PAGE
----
Review: On Tyranny
On Tyranny is a short collection of lessons learned from the study of authoritarian regimes in the twentieth century. It was written in 2017 by Timothy Snyder, a professor of European history. In 2021, it was re-released as a graphic novel, and that’s the version I borrowed from the library.
The illustrations and photos certainly fit the mood: uniformly creepy and occasionally disturbing. Unfortunately, they’re also over-emphasized at times, intruding on the text in pages with more inventive layouts. While they enhance Snyder’s words, I couldn’t help but wonder if less would have been more.
The words and pictures have an emotion impact that is calm but not soothing. The tone is disturbed but not panicked, and it accommodates a historian’s dry irony. The effect might be familiar if you’ve ever had to visit a medical emergency room. Snyder writes with the reserved confidence of a doctor who is explaining how they’re going to help. They’re treating your trauma as routinely as possible, but they still acknowledge that your collarbone is awfully loud, for a collarbone.
I’d wouldn’t call On Tyranny hopeful, though. Giving advice (in this case, advice for averting autocracy) is fundamentally optimistic. But although Snyder makes a strong case for the effectiveness of his twenty lessons, he’s in no way confident about the future of American democracy. He doesn’t argue that we’re doomed (a conceit he dubs “the politics of eternity”), nor does he suggest that things will work out in the end (“the politics of inevitability”). His thesis, channeling Sarah Connor, is that people make their own fate, even when they refuse their agency.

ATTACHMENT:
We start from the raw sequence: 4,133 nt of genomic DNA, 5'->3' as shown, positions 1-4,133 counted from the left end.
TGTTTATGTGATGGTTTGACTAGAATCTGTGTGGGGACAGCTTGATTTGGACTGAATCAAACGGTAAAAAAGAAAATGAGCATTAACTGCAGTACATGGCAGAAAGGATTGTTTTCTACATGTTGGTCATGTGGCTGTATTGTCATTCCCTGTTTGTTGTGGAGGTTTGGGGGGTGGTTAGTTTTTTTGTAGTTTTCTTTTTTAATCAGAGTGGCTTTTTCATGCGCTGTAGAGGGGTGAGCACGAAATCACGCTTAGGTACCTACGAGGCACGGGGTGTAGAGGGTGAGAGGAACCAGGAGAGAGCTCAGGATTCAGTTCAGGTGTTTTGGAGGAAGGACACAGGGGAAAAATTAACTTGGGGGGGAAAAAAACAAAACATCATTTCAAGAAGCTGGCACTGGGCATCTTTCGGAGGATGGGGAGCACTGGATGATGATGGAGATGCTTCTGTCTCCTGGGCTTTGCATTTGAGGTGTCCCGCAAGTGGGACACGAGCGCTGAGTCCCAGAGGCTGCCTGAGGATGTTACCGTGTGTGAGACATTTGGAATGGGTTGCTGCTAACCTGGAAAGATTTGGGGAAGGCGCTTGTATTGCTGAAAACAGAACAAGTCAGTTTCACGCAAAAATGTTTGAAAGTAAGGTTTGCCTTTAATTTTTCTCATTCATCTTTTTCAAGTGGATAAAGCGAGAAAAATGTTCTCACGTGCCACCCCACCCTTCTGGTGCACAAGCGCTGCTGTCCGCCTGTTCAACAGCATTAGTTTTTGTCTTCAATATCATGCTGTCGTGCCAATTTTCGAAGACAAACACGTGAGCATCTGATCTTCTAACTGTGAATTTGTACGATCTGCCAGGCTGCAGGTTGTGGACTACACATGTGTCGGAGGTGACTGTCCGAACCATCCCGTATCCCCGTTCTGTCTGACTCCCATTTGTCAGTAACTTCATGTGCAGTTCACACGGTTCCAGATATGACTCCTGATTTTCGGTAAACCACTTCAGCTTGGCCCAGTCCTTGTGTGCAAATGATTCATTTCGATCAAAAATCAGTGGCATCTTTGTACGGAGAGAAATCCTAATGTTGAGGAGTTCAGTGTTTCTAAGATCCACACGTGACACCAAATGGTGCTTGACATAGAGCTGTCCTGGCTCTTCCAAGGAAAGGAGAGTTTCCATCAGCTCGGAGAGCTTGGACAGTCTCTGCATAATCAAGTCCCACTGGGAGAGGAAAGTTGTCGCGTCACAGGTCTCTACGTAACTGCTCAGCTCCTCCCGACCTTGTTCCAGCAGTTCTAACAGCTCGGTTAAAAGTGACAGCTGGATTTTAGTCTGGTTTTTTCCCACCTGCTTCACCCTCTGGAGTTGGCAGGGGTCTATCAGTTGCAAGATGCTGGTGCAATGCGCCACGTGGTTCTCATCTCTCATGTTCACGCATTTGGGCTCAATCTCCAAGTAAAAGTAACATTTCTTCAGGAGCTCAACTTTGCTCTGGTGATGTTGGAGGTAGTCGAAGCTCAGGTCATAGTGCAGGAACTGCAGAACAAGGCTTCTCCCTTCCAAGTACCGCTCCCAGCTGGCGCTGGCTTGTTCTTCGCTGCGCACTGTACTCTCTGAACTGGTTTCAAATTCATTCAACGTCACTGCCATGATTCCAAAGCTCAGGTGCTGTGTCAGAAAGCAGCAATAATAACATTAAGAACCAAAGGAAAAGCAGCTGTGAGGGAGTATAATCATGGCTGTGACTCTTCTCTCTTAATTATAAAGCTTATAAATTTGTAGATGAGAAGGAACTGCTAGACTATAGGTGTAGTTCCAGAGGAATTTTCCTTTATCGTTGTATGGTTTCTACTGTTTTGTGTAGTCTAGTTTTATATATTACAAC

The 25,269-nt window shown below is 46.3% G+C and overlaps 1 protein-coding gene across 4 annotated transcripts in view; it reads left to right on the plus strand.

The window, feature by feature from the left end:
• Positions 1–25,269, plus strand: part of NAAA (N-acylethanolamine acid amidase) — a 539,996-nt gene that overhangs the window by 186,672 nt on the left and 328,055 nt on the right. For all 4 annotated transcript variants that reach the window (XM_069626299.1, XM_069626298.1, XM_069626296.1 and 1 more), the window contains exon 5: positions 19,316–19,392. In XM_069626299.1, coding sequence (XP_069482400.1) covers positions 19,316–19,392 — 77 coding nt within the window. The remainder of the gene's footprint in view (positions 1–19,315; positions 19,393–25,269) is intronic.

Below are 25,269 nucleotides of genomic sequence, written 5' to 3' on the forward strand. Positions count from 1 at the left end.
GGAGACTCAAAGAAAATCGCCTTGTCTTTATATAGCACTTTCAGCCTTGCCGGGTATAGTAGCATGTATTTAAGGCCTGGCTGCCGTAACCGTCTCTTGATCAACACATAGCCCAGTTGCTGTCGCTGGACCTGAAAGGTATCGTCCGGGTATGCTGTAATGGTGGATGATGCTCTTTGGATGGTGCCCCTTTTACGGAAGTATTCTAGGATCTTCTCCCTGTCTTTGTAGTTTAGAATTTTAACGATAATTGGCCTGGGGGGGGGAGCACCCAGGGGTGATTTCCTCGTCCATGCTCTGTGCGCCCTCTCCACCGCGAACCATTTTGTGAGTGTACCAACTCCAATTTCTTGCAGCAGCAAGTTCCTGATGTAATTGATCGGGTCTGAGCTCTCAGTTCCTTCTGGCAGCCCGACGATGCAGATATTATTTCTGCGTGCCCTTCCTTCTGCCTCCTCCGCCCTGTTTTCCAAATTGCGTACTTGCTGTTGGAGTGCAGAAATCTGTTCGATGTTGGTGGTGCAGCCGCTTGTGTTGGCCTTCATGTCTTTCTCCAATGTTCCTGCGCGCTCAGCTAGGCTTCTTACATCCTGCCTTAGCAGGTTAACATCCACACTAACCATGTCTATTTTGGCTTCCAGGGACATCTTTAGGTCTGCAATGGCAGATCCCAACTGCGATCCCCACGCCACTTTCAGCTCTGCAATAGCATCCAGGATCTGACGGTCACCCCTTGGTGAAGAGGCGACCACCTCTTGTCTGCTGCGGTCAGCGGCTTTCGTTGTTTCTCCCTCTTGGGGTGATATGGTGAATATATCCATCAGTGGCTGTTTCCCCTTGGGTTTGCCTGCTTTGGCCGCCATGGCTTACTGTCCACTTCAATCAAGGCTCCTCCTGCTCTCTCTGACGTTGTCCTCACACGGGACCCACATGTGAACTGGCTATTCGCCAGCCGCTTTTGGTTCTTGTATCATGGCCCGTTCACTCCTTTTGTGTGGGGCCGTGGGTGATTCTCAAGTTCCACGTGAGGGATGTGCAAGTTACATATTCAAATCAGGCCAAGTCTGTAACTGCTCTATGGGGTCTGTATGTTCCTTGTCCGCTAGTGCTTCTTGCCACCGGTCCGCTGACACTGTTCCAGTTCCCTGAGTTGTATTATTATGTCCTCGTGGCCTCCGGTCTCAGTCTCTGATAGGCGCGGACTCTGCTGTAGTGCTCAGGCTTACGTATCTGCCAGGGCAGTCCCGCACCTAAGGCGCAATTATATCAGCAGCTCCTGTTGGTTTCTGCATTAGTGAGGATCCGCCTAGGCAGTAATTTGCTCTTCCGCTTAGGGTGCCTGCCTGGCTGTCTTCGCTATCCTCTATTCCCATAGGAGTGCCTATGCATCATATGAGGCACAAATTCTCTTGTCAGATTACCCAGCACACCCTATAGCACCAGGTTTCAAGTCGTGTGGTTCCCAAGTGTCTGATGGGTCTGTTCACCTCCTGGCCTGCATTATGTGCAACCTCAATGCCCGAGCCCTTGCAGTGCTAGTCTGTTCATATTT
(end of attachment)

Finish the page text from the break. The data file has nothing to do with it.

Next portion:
Rather than speaking in terms of optimism and pessimism, it’s more accurate to say that On Tyranny is empowering. That stance resonates with me today because I am an American who has been reading the news. For one: it’s dire, and I wouldn’t be convinced by anyone (accredited historian or otherwise) who claimed that everything’s going to be alright. More importantly, though: I’m fed up with the dominant practice of journalistic hand-wringing. Snyder’s practical advice for individuals pick up where so many reporters call it quits. Again, he’s not promising his readers that they can save the world, but his words help convert anxiety into determination.
Despite all that praise, I can’t yet say whether Snyder was successful. That really depends on if/how I change my behavior. Will I take any of Snyder’s suggestions? Or will I find a way to internalize the confidence without doing the work? I’m ready to recommend On Tyranny even before that, though, because there’s value in the asking.